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PHP's Encryption Functionality

by W.J. Gilmore
07/26/2001

"2db76afcc5c0176b2770fc2360cc1cd4"!

What?!?

I said, "648a19754f7803769c66f871b9cd171a"!

Of course, I don't expect you to be able to understand the above two phrases. In fact, I'm counting on it, because I've encrypted the data to hide the true meaning of the messages. This notion of data encryption plays an increasingly important part of our lives, particularly considering the mammoth amount of transactions and activities that take place online. For those of you responsible for implementing these data security features, you may be interested to know that PHP provides an interesting array of security-oriented functionality. In this article, I'll introduce you to this functionality, providing you with a basis from which you can begin incorporating security enhancements into your own applications.

Preliminary information

Before delving into PHP's security functionality, I'd like to take a moment to introduce you to several notions of cryptography that will be particularly informative to those new to the subject. If you're already familiar with the very basic concepts of cryptography, feel free to skip ahead to the next section.

Cryptography can be generally defined as the study and practice of encryption and decryption, where encryption is the process of converting data into a format unreadable by all except certain parties, and decryption being the process of converting the encrypted data back into its original readable format. This unreadable data is also known as "ciphertext," while the readable data is known as plain text.

Data is encrypted/decrypted using some form of algorithm. These algorithms can be relatively simple, such as the famed Caesar Cipher (supposedly invented by Julius Caesar himself), which involves the shifting of alphabetical characters n places so as to seemingly "scramble" the meaning of the data. Of course, today's algorithms are considerably more complex, and are even considered unbreakable using today's known methods. To put it into perspective, the Caesar Cipher can be broken with patience and a pencil and paper, while it is currently technologically impossible to break even a single key implemented via the advanced encryption standard algorithm Rijndael.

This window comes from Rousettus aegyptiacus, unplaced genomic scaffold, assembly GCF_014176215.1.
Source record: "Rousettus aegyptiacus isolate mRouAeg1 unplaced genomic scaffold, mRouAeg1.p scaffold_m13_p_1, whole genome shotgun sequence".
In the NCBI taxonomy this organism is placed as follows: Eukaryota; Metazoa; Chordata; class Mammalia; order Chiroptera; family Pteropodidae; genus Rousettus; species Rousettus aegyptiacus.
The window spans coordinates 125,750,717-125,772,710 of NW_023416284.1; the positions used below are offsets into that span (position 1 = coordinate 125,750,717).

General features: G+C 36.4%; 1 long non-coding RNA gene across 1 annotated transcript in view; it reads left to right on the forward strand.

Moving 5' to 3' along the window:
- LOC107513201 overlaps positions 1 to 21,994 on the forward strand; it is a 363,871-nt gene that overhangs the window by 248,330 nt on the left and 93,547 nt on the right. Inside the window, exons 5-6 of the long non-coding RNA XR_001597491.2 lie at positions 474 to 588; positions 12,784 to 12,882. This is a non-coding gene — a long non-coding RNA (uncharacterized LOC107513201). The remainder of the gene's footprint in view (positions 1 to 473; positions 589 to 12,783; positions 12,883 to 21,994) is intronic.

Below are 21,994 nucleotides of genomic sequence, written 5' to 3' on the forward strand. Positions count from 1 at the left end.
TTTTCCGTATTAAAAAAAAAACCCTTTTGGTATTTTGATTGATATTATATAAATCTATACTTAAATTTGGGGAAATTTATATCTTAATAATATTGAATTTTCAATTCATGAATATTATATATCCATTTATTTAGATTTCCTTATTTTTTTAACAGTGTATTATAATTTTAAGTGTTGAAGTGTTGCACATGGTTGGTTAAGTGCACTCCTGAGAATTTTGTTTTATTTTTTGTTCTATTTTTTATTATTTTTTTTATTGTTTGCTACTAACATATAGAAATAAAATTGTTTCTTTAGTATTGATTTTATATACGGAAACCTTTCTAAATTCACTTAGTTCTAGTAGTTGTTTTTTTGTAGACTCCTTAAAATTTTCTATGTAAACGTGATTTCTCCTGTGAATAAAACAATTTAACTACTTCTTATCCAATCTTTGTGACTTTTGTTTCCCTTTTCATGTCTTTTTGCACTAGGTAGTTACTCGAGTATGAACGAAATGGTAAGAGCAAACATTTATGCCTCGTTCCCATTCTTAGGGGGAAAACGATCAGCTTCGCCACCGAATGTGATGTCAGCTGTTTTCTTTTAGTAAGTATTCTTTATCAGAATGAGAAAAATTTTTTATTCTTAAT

PHP's cryptography functionality

Those of you with even minimal experience with non-Windows platforms are probably familiar with the crypt() function. This function implements what is termed as one-way encryption, which allows for the encryption of some plain text, but does not provide a way in which to convert the ciphertext back to its original form. While on the surface this may seem like a relatively useless idea, it is actually a widely used technique for ensuring the integrity of system passwords. After all, if the one-way encrypted passwords somehow fall into the hands of a third-party, it isn't going to do much good because they can never be converted back to plain text. When it comes time to verify a password input by a user, that input is also encrypted using the one-way algorithm, and compared with the stored encrypted password. If they match, the input password must be correct.

PHP also offers the possibility to perform one-way encryption using its own crypt() function. I'll briefly introduce this function here:

string crypt (string input_string [, string salt])

The input parameter input_string is just the string that you would like to encrypt. The second, optional input parameter salt refers to a bit-string that will influence the encryption outcome to further eliminate the possibility of what are known as precomputation attacks. By default, PHP uses a two-character DES salt string. However, if the encryption standard on your system happens to be MD5 (I'll introduce the MD5 algorithm later), a 12-character salt string is used. Incidentally, you can find out the size of the salt string your system will use by simply executing the following:

print "My system salt size is: ". CRYPT_SALT_LENGTH;

Chances are your system supports additional encryption algorithms. In all, crypt() supports four, each of which is shown below along with its corresponding salt:

Algorithm Salt
CRYPT_STD_DES 2-character (Default)
CRYPT_EXT_DES 9-character
CRYPT_MD5 12-character beginning with $1$
CRYPT_BLOWFISH 16-character beginning with $2$

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